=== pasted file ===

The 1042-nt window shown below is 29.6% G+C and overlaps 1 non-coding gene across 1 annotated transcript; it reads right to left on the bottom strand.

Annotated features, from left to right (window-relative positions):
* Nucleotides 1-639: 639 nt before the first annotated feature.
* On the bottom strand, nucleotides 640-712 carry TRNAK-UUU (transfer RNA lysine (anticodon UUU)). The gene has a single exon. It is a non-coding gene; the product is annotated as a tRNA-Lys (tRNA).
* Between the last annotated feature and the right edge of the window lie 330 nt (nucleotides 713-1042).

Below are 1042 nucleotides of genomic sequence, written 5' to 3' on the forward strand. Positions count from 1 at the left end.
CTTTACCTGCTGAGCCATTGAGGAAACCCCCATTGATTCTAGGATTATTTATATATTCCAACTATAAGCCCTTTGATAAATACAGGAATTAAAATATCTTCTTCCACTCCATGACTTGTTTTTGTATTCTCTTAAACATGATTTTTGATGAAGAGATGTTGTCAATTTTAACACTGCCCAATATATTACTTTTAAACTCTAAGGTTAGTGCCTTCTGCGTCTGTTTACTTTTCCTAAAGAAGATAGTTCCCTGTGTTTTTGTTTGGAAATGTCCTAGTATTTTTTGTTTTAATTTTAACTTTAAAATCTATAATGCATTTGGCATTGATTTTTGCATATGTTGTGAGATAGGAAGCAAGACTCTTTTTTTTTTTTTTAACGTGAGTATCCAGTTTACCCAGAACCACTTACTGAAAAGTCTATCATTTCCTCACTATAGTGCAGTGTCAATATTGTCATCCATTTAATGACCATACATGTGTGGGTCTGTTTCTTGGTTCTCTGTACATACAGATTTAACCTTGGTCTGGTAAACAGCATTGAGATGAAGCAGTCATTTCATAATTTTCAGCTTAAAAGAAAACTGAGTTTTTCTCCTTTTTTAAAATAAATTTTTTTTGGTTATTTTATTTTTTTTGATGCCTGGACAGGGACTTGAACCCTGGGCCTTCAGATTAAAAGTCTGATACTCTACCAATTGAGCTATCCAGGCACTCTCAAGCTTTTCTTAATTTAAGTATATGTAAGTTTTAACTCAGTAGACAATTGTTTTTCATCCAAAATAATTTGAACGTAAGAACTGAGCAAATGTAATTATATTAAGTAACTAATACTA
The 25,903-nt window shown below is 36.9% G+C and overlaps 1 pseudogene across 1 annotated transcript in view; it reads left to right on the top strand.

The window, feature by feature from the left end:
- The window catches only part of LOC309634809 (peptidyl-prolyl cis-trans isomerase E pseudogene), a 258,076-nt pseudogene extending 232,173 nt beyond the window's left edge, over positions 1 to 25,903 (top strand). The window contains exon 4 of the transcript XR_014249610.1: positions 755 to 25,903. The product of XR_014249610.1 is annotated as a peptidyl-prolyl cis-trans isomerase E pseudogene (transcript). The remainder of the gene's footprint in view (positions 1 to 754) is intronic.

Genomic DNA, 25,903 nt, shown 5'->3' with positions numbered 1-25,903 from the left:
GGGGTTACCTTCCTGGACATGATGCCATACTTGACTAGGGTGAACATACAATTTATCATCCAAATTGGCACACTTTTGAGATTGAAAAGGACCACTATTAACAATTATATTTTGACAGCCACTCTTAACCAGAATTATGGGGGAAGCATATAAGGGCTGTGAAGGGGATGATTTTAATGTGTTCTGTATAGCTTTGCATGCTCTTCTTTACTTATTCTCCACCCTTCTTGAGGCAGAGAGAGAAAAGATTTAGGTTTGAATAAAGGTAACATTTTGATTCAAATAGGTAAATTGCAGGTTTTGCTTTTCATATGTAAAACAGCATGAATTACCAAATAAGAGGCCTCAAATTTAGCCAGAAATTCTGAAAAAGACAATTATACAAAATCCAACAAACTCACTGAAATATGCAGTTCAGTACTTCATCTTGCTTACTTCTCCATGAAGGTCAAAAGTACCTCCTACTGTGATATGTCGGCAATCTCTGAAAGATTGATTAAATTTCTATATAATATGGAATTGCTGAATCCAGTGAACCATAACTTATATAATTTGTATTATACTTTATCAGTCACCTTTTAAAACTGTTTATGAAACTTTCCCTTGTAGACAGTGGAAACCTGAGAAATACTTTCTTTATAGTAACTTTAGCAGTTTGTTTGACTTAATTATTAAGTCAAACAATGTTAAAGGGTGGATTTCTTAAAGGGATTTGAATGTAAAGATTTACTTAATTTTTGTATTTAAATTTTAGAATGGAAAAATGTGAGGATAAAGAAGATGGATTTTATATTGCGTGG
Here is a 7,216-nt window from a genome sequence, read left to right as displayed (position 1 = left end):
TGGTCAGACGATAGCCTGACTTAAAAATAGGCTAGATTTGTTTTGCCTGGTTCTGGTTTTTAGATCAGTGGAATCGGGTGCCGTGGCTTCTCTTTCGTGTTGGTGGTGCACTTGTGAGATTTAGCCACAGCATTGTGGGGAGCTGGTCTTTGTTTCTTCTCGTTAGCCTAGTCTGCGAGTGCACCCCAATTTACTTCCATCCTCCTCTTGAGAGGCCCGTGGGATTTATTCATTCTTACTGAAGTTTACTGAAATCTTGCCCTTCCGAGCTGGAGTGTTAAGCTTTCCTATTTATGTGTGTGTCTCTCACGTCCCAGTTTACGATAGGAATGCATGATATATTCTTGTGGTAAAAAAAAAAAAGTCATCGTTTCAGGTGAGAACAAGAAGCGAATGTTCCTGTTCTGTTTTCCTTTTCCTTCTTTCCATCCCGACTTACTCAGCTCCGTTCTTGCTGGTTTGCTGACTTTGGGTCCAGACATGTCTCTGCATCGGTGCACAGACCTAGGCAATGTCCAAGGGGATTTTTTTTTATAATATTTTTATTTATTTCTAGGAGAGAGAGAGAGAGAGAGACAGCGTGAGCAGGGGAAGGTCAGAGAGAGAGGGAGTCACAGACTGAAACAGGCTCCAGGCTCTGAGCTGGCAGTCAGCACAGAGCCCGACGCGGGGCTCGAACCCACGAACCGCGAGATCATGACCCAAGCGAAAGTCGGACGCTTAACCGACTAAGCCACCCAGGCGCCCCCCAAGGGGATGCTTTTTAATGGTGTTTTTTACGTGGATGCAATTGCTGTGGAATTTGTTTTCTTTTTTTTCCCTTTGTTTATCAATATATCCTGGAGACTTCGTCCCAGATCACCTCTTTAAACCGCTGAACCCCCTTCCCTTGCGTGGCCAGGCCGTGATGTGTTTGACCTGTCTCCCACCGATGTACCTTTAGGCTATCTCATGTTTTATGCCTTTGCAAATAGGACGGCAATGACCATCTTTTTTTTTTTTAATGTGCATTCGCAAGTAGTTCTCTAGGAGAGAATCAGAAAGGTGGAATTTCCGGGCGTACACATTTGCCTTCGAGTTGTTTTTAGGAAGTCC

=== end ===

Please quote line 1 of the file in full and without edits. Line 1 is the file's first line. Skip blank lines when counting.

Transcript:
The 1042-nt window shown below is 29.6% G+C and overlaps 1 non-coding gene across 1 annotated transcript; it reads right to left on the bottom strand.